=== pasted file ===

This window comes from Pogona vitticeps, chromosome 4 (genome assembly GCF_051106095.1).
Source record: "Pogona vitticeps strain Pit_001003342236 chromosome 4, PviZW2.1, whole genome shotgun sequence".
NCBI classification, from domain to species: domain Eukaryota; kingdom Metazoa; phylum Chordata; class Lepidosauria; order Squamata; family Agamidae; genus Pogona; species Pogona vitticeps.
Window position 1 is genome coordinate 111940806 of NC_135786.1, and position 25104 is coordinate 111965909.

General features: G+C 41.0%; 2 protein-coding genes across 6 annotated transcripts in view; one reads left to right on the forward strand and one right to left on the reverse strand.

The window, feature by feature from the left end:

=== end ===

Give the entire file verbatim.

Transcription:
This window comes from Pogona vitticeps, chromosome 4 (genome assembly GCF_051106095.1).
Source record: "Pogona vitticeps strain Pit_001003342236 chromosome 4, PviZW2.1, whole genome shotgun sequence".
NCBI classification, from domain to species: domain Eukaryota; kingdom Metazoa; phylum Chordata; class Lepidosauria; order Squamata; family Agamidae; genus Pogona; species Pogona vitticeps.
Window position 1 is genome coordinate 111940806 of NC_135786.1, and position 25104 is coordinate 111965909.

General features: G+C 41.0%; 2 protein-coding genes across 6 annotated transcripts in view; one reads left to right on the forward strand and one right to left on the reverse strand.

The window, feature by feature from the left end: